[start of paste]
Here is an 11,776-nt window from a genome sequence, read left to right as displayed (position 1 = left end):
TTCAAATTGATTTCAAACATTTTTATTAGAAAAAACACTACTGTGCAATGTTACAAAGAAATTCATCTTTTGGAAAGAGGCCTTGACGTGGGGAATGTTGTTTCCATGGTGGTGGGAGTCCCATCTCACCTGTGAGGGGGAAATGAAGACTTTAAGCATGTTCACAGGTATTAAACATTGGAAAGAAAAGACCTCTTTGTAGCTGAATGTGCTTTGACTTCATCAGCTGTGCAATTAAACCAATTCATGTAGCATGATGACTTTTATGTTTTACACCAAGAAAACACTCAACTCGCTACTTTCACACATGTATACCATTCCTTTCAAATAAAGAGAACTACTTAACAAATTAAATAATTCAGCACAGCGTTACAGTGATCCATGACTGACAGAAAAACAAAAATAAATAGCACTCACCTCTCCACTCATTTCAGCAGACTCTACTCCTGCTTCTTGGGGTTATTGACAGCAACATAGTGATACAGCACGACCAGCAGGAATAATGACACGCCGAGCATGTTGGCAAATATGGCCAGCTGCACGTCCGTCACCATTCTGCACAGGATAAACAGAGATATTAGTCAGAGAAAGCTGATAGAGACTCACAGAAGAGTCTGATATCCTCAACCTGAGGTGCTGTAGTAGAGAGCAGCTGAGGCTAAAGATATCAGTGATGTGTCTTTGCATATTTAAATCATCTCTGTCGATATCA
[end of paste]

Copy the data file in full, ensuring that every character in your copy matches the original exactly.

Here is an 11,776-nt window from a genome sequence, read left to right as displayed (position 1 = left end):
TTCAAATTGATTTCAAACATTTTTATTAGAAAAAACACTACTGTGCAATGTTACAAAGAAATTCATCTTTTGGAAAGAGGCCTTGACGTGGGGAATGTTGTTTCCATGGTGGTGGGAGTCCCATCTCACCTGTGAGGGGGAAATGAAGACTTTAAGCATGTTCACAGGTATTAAACATTGGAAAGAAAAGACCTCTTTGTAGCTGAATGTGCTTTGACTTCATCAGCTGTGCAATTAAACCAATTCATGTAGCATGATGACTTTTATGTTTTACACCAAGAAAACACTCAACTCGCTACTTTCACACATGTATACCATTCCTTTCAAATAAAGAGAACTACTTAACAAATTAAATAATTCAGCACAGCGTTACAGTGATCCATGACTGACAGAAAAACAAAAATAAATAGCACTCACCTCTCCACTCATTTCAGCAGACTCTACTCCTGCTTCTTGGGGTTATTGACAGCAACATAGTGATACAGCACGACCAGCAGGAATAATGACACGCCGAGCATGTTGGCAAATATGGCCAGCTGCACGTCCGTCACCATTCTGCACAGGATAAACAGAGATATTAGTCAGAGAAAGCTGATAGAGACTCACAGAAGAGTCTGATATCCTCAACCTGAGGTGCTGTAGTAGAGAGCAGCTGAGGCTAAAGATATCAGTGATGTGTCTTTGCATATTTAAATCATCTCTGTCGATATCA